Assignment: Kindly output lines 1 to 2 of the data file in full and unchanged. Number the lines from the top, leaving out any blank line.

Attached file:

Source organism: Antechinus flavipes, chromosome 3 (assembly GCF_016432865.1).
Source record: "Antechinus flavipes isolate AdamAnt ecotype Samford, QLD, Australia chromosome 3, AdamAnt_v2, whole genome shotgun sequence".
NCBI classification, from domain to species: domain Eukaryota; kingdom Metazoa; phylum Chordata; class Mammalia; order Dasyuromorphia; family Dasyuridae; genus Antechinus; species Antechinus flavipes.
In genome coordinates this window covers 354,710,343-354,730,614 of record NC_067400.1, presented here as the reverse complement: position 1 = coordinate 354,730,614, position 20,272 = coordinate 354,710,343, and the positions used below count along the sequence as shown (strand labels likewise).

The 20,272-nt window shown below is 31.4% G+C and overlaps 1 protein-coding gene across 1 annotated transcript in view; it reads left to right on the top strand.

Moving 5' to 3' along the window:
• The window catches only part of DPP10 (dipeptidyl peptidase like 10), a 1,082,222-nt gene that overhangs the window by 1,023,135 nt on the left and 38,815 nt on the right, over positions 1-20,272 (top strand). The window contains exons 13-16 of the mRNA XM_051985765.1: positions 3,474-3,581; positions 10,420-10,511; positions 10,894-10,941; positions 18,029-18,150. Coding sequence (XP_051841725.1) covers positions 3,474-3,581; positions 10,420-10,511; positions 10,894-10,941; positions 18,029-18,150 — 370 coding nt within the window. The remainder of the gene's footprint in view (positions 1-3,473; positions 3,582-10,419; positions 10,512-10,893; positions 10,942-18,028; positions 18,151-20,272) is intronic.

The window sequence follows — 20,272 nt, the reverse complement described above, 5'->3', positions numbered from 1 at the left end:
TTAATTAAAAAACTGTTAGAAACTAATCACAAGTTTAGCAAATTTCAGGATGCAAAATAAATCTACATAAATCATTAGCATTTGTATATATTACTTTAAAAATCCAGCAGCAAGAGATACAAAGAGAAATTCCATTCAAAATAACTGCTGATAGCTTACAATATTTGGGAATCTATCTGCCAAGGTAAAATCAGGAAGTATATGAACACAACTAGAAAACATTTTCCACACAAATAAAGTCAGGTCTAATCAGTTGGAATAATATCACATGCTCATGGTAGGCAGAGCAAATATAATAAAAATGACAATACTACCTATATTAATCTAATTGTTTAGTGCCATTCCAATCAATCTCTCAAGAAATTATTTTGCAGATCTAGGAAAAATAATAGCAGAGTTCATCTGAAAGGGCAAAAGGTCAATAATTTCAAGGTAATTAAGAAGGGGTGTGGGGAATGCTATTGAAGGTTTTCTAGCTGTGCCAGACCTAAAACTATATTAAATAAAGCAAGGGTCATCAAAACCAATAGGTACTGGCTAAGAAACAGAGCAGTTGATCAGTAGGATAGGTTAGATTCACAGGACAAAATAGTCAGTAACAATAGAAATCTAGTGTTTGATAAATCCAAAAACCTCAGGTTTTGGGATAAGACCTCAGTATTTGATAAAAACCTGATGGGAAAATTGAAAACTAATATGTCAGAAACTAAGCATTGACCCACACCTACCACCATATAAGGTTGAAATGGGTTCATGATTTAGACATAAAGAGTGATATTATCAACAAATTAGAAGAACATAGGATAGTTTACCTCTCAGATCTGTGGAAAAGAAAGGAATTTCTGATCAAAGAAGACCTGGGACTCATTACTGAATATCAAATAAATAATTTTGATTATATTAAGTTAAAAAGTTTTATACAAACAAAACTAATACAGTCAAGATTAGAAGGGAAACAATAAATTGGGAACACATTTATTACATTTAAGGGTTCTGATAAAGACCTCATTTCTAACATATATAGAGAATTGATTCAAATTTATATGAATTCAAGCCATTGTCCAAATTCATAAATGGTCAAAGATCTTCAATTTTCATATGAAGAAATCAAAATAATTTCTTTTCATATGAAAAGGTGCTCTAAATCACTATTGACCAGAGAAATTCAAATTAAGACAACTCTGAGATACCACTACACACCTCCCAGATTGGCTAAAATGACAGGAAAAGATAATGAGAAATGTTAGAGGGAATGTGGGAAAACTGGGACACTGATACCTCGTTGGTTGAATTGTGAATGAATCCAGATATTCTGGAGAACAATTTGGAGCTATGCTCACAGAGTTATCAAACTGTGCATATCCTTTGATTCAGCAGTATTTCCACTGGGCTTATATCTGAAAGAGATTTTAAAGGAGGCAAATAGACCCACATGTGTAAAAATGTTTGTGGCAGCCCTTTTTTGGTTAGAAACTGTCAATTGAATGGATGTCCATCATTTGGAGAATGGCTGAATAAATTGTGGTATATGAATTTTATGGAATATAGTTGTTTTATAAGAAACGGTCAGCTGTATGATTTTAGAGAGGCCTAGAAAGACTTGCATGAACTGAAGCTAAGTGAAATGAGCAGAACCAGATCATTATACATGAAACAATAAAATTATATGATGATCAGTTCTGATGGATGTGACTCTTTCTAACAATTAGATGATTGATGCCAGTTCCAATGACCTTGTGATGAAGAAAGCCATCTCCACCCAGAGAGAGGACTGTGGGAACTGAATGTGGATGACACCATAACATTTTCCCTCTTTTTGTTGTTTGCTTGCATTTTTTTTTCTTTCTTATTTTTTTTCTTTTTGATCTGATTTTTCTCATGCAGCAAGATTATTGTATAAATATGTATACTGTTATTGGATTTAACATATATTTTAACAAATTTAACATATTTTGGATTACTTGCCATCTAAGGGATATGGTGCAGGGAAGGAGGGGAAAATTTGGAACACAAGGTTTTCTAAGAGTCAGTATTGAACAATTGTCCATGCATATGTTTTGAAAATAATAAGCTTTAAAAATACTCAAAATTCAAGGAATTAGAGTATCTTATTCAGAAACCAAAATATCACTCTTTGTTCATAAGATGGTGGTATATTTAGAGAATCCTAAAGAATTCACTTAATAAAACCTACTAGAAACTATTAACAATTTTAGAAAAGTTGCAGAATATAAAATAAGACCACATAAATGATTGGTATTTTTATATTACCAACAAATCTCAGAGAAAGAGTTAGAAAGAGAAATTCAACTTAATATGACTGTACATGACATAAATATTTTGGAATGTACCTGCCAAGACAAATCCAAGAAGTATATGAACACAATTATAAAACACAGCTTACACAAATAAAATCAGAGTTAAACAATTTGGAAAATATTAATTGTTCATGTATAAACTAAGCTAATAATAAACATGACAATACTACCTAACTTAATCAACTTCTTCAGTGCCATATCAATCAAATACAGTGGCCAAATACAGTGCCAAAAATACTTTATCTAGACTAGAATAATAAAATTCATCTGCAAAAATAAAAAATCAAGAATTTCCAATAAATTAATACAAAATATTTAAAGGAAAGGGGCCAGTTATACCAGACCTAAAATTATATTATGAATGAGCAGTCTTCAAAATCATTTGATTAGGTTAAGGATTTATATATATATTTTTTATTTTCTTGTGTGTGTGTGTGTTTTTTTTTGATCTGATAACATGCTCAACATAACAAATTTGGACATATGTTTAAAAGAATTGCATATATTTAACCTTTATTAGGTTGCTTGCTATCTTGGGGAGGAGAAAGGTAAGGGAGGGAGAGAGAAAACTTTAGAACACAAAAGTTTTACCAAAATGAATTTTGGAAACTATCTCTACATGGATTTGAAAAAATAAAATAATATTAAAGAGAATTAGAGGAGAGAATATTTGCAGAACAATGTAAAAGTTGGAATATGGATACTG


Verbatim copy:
Source organism: Antechinus flavipes, chromosome 3 (assembly GCF_016432865.1).
Source record: "Antechinus flavipes isolate AdamAnt ecotype Samford, QLD, Australia chromosome 3, AdamAnt_v2, whole genome shotgun sequence".